Lampkin: For centuries, the labor of Black people — our ancestors — created wealth for white people and institutions in Mississippi. So, when these institutions ask us to provide collateral to borrow money from the wealth Black people created, it is very extractive. So we’ve been really challenging ourselves and our partners to reimagine collateral and put some parameters around it to protect our business owners. In most cases, we do our best to remove personal collateral like homes and cars from the conversation, and focus on other kinds of collateral like equipment and buildings that, if lost, would not impinge on someone living their life. We do not  want somebody’s home to be leveraged to start a business when the whole point is to build wealth.

Ashoka: Got it. Does HPC assist with reducing the loan risk? 

Lampkin: Yes. We guarantee 60-75% of the total loan value that could be repaid to the financial institution. By vetting these entrepreneurs, having a support system for them, and leveraging these different types of capital, we’re able to reduce the risk for everybody involved. At the end of the day, we are advocates for our entrepreneurs. That’s why we don’t position HPC as a financial institution. We get the financial institutions to do what they do best, then we come in and do what we do best — supporting the entrepreneurs along their journey. 

Ashoka: Banks are making public commitments to address the racial wealth gap. What are they getting right, and what do they have to learn? 

Lampkin: We work with a lot of financial institutions, and many have great lending products. What’s missing is the conversation with the potential borrower. Let’s say you are a bank creating a new loan product because you want to support more Black-owned businesses. Have you talked to Black business owners? Have you asked them what they actually need to move their businesses forward? The other aspect we need to reimagine is true community engagement because having a physical  branch in an area doesn’t mean you have a community connection. That’s why we invite lenders to come talk to HPC. We will help you develop products and plans that respond to what people actually need to succeed. HPC also submitted comments on the Community Reinvestment Act to encourage new banking procedures to ensure Black communities are not overlooked.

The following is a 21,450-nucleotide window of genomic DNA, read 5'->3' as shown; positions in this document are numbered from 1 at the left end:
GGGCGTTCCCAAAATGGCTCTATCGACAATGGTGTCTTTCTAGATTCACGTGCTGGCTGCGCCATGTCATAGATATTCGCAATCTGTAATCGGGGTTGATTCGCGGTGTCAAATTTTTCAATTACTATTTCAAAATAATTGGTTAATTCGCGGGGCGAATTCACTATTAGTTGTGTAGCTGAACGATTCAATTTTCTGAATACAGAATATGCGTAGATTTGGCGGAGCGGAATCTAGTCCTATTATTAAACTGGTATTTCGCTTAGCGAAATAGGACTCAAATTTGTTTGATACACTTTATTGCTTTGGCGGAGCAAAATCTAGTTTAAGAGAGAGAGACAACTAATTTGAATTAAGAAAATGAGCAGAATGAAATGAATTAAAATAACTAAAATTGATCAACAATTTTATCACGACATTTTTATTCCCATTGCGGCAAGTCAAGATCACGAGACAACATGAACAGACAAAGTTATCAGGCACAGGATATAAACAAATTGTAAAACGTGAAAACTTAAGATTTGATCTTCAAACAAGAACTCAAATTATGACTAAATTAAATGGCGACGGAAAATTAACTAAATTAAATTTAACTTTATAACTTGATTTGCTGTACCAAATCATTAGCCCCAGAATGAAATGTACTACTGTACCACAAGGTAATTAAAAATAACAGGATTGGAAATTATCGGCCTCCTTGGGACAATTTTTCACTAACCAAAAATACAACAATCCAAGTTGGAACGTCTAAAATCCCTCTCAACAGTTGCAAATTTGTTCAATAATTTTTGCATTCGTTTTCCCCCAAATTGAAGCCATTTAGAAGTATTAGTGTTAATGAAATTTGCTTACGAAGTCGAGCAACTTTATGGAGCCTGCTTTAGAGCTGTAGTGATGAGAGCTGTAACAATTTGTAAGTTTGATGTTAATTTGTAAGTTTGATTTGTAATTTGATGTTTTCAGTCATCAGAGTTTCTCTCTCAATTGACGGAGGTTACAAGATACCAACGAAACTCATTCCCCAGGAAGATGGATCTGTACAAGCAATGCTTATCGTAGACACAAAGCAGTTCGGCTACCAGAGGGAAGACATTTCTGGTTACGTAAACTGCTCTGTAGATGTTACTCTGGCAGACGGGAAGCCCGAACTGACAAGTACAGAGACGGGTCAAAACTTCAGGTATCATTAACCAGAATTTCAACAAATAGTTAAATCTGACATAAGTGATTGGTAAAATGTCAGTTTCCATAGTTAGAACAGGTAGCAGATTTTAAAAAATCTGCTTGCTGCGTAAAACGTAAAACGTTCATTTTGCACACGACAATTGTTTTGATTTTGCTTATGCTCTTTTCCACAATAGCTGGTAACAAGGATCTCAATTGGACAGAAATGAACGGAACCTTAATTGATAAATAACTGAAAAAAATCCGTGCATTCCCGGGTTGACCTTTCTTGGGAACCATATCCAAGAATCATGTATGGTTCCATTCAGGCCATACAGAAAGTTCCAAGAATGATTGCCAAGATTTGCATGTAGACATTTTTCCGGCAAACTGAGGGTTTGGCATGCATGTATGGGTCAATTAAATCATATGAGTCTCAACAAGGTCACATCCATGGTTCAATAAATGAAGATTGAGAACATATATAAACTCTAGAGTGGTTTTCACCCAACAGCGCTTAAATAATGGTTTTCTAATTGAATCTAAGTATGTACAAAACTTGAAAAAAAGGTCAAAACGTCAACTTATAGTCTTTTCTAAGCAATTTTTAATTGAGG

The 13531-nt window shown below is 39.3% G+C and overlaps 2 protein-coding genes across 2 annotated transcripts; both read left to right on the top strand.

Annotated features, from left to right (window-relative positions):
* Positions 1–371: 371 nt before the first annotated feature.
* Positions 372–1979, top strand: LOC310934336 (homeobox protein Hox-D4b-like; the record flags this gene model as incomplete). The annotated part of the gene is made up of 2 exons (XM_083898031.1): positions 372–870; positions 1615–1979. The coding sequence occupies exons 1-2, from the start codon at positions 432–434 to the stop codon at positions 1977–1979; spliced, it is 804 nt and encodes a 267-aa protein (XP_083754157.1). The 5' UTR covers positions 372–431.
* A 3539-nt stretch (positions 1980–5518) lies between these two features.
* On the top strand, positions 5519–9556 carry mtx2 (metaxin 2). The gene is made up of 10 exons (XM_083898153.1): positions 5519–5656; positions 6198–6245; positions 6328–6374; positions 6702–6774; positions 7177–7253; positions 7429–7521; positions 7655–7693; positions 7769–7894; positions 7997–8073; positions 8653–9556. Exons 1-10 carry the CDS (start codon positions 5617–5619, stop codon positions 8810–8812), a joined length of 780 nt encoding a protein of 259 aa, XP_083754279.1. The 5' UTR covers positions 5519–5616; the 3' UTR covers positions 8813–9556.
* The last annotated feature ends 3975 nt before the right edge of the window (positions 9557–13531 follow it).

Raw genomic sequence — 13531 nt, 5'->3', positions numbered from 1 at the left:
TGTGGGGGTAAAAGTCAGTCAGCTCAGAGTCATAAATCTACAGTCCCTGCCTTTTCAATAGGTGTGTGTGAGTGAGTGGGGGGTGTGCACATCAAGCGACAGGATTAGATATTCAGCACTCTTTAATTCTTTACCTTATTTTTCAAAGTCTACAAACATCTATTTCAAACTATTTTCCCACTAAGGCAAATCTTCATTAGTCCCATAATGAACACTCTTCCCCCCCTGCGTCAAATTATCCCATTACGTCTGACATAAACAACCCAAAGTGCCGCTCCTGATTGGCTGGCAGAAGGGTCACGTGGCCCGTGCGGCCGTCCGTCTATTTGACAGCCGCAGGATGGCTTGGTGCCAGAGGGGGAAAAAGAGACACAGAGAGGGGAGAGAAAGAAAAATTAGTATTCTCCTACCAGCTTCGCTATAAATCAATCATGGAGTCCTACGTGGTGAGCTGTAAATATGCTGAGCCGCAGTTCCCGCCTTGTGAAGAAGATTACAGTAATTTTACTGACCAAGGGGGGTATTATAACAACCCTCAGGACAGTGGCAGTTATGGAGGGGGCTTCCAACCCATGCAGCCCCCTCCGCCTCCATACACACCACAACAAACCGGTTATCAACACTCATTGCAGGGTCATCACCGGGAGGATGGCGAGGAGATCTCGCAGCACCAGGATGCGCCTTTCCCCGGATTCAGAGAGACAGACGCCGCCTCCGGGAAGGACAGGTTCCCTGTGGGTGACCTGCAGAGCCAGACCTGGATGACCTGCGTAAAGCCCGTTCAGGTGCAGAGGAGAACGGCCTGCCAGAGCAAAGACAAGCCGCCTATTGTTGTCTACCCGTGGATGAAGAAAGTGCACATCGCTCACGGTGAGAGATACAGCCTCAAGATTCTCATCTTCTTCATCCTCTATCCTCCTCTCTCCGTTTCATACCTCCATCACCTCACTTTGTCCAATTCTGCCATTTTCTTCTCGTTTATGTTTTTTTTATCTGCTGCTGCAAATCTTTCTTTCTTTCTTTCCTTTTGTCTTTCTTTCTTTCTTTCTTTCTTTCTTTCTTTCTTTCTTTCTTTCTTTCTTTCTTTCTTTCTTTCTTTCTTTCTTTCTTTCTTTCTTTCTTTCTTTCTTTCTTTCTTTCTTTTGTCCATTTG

Ashoka: And you’re opening a hub in Clarksdale! Tell us more. 

Lampkin: Yes, our regional community wealth hub will show people what’s possible when you trust your vision and work together and unite around a place. Higher Purpose HQ will be open to the public and focus its support on Black entrepreneurs, farmers, and artists. The $2.5 million hub scheduled to open in June 2023 will also have a food hall, multi-purpose theater, rental office space, and civil rights museum. Together we are reframing how people think about Mississippi — and in particular, how people think about Black people who live in Mississippi. How can we tell more of these positive stories in mainstream media? Of course we need to wrestle with our challenges, but let’s also talk about the innovation and creativity and the change that’s happening every single day in communities across our state. The hub will help us do that.

Ashoka: Tim, last question: 10 years from now, what do you hope has changed?

Lampkin: I hope the work that we’re doing is no longer needed. I hope that affordable capital will be available for everybody, that the conversation around collateral will be completely different, that businesses here in the Delta will be run by the majority of the population — Black people. I hope that disparities around the racial wealth gap will have shifted and that we will see an uptick in Black wealth, with many more people and families able to buy land, buy homes, invest in their children’s education, and reinvest back into the community.

This interview was condensed by Ashoka.